He became a private pilot in March 2008 and has since acquired flight instructor and commercial certificates and single- and multiengine instrument ratings. He estimates he has logged a hair under 1,000 hours in three years.
DuPuis began volunteering with Animal Rescue Flights as a means of building time to qualify for Angel Flight missions. When he saw a need for transporting larger numbers of animals—tasks that the volunteer pilots of ARF, Pilots ’n Paws, and other groups typically aren’t equipped to handle—the idea for Cloud Nine was born. Its first mission was in August 2009 as part of the Georgia Puppy Caravan, an event in which airplanes and cars moved an entire shelter’s worth of dogs from Georgia to New Jersey. DuPuis made two trips and flew 40 dogs; the Aztec sustained a total electrical failure during one of the flights.
Since then, Cloud Nine has completed more than 40 flights and transported more than 400 animals using a volunteer staff of 10, including three pilots. DuPuis is Cloud Nine’s founder and chief pilot, but he does not pay himself a salary.
A typical transport costs about $2,500 total. The “honest hourly cost” for the Aztec is $220, DuPuis says, which translates to about $130 per dog on a standard transport, including deadhead legs.
“It is fun and very rewarding, but it’s a job,” he says. “I have a schedule. I have people on the sending end who are expecting me to arrive at this time. The dogs have to be prepped…the people on the receiving end are planning their day around being at the airport to pick up the dogs.” He views himself “just like the charter pilot flying a King Air, and I have the same challenges of weather, and the bigger challenges of fitting the dogs in [the airplane].” There are days when he doesn’t want to go—days when he’d rather stay in bed. “Well, tough. I’ve made a commitment; I’m going to do it. That’s my attitude.”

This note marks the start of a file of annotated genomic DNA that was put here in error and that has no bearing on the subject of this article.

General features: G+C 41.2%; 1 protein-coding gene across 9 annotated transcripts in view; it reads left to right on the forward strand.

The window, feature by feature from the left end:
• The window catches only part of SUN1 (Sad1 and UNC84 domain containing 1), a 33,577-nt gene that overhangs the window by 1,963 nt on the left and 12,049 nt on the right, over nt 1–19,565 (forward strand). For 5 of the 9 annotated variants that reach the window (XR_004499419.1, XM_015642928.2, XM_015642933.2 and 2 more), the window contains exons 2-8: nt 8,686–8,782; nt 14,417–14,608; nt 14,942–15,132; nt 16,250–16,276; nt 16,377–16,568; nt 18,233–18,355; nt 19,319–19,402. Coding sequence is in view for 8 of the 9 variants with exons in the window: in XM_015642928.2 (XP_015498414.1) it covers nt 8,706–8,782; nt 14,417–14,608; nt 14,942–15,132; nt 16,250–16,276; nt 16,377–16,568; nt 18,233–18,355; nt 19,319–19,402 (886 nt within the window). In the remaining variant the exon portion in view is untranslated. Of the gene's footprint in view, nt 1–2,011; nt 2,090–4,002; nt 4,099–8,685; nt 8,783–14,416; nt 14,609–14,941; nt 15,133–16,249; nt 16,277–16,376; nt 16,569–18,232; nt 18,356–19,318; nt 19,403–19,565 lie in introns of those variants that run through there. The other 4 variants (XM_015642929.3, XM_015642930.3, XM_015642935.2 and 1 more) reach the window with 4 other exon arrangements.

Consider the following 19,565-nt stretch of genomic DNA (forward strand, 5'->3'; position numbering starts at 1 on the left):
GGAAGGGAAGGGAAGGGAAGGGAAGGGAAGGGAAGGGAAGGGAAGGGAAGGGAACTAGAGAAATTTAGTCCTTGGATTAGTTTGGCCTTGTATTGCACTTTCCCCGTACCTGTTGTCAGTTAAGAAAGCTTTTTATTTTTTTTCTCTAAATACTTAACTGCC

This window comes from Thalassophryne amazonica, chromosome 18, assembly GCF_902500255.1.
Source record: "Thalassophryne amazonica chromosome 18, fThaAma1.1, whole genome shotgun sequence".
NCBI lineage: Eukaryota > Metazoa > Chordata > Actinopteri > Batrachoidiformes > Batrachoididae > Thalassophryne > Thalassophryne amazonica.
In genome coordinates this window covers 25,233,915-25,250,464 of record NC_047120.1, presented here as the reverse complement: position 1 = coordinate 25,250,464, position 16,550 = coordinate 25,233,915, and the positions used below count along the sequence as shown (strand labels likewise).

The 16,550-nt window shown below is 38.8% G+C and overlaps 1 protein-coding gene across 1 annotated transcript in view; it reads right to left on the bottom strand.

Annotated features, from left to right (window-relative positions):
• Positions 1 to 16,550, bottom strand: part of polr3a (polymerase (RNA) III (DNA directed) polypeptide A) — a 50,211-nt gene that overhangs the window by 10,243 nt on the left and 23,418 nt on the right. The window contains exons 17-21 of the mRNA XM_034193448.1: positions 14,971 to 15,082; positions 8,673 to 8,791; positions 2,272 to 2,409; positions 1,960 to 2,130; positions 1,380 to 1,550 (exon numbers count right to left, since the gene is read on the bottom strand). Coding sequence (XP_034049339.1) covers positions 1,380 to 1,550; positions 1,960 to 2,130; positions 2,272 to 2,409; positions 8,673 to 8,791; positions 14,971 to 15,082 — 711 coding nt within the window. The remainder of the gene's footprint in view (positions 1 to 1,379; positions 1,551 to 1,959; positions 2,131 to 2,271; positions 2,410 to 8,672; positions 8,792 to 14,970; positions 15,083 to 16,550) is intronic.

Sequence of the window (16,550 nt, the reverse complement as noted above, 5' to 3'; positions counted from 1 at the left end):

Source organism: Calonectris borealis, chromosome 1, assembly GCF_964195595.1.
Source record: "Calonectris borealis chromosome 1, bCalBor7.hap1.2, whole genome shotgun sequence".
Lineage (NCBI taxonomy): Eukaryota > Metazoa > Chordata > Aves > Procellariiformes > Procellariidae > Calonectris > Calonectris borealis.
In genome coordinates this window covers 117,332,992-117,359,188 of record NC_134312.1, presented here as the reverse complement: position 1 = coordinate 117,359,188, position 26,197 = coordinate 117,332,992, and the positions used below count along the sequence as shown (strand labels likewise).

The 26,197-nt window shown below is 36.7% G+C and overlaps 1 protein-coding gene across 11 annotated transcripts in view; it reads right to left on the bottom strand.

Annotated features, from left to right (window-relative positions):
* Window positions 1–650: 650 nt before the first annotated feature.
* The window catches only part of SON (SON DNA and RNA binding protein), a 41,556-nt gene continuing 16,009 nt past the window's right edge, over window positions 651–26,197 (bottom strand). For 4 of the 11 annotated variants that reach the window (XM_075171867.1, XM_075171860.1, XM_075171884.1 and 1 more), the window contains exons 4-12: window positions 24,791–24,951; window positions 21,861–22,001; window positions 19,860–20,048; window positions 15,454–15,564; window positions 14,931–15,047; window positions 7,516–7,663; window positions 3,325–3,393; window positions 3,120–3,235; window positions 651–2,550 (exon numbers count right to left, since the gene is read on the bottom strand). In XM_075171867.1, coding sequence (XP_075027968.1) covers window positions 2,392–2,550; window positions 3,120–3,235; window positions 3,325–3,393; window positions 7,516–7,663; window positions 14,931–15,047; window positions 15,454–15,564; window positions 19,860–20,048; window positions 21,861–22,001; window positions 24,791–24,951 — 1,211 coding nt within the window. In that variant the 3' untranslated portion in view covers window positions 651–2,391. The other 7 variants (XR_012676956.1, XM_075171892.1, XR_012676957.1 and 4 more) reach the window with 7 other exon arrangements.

The flight over the gently rolling hills around Williamsport concludes with the touch of wheels on the runway. DuPuis takes a few moments to introduce a new addition to the Cloud Nine fleet: N488SP, a Cessna 310 dubbed Sugar Pop. He describes how Cloud Nine acquired it, with the tone of someone who still can’t quite believe his good fortune.
Returning from a rescue flight, he had taxied the Aztec to its hangar and shut down. A pilot named Mark Ziegenfuss saw him moving crates from the back of the airplane into his truck. “He saw the dog cages, came up and said ‘Hi, what do you do, fly dogs?’” The two got to talking.
Ziegenfuss owned a 1968 Cessna T-310N that he had been trying to sell. Unsuccessful at finding a buyer, a few months later he contacted DuPuis and offered to donate the airplane to Cloud Nine.
“He had the airplane for 25 years,” DuPuis says. “He didn’t want to see it get scrapped, he wanted to see it flown.”
Sugar Pop is not quite as large as the Aztec, DuPuis notes. On its maiden flight for Cloud Nine, it carried 13 dogs and five cats. But it has a Colemill Executive 600-horsepower conversion and trues out at 190 knots. And it has an aftermarket deicing system. Both features make it especially desirable for longer missions. And DuPuis is ready to take on those challenges. But he rejects the notion that what he is doing is somehow special.
“I’m just a guy with an airplane,” he says. “I’m just somebody going out there and trying to make a difference. I’ve been fortunate enough to be put in a position where I can. Cloud Nine was a very planned part of that.”